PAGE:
Wednesday,  July 28, 2021  7:14 am

5 things PAX learned in Kenya


5 things PAX learned in Kenya
Blake Wolfe

Blake Wolfe is an award-winning journalist and editor, who joined PAX after nearly 10 years in Canada’s newspaper industry. In addition to PAX, his work has been featured in publications such as the Metroland Media group of newspapers and the Toronto Sun.

Late last month, PAX travelled to Kenya with VoX International and the Kenya Tourist Board for a week of exploration and discovery of what the East African country has to offer.

This ecologically and culturally diverse destination is famously known as the birthplace of humanity thanks to various archeological findings and is celebrated for its Big Five safari offerings, the friendliness of its 45 million inhabitants and its year-round travel opportunities.

With its well-developed luxury travel sector and variety of regions, spanning from endless grasslands, snow-capped mountain ranges, sparkling coastlines and gradually expanding metropolis, Kenya is in a prime position to boost its tourism numbers in the next few years, especially as long-haul global travel becomes increasingly accessible to more people.

Here are a just a few things PAX learned about Kenya’s tourism scene, and what Canada’s Kenya and safari specialists should be keeping an eye on.

There’s more to Nairobi than its international airport

For many years, Nairobi, Kenya’s bustling capital city - and home to Jomo Kenyatta International Airport as well as four million people - has served as little more than an arrival spot for safari-bound tourists, particularly those arriving in Kenya for the first time.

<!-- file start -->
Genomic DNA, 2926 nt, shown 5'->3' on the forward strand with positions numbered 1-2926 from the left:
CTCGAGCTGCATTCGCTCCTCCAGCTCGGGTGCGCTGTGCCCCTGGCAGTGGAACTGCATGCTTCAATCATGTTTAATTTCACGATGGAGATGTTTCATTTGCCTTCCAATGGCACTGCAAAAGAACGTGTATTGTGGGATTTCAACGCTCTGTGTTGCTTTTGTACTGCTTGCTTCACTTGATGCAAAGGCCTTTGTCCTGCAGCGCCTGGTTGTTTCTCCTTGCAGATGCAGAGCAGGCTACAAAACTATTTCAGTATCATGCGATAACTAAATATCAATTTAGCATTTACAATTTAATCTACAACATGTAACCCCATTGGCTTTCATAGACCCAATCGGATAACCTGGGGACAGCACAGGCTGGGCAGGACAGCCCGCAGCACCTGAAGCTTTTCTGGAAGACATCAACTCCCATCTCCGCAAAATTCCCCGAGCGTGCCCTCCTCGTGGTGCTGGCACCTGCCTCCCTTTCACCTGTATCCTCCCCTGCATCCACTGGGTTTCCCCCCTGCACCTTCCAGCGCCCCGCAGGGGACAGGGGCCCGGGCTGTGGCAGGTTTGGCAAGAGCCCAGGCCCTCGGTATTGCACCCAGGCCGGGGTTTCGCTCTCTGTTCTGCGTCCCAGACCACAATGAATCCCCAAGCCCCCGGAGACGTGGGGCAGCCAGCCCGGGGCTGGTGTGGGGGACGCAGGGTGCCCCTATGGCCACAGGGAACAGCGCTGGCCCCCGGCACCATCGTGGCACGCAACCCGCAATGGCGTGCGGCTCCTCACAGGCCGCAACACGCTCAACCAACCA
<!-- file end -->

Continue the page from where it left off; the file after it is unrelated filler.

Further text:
But between the city’s newest addition of the ultra-lux and chic Radisson Blu to its accommodation scene; its eclectic shopping scene and nightlife; the hands-on experiences found of its conservation-minded Giraffe Centre and Elephant Orphanage; its 12,000-hectare Nairobi National Park and the historically enriching Nairobi National and Karen Blixen museums, Kenya’s capital has a steadily expanding wealth of attractions and activities which make for an ideal pre- or post-stay for anyone passing through.

Travel agent expertise is invaluable

With seven ecologically distinct regions, 23 national parks, 28 national reserves, four national sanctuaries and countless tented camps, luxury lodges and hotels to choose from, agents who can provide expert advice on navigating Kenya’s widespread selection of touristic experiences are considered essential – and are much appreciated – by the destination’s travel industry.

“Kenya is a complicated destination,” Nils Axing, general manager at Fairmont Mount Kenya Safari Club told PAX, referring in particular to the transportation requirements involved in getting travellers from point A to point B (PAX took no less than four bush planes throughout the week-long trip).

“There’s a lot to consider, especially for first-time visitors. Having someone with insider knowledge, who has experienced the destination and can offer personal tips and advice – well, that’s invaluable.”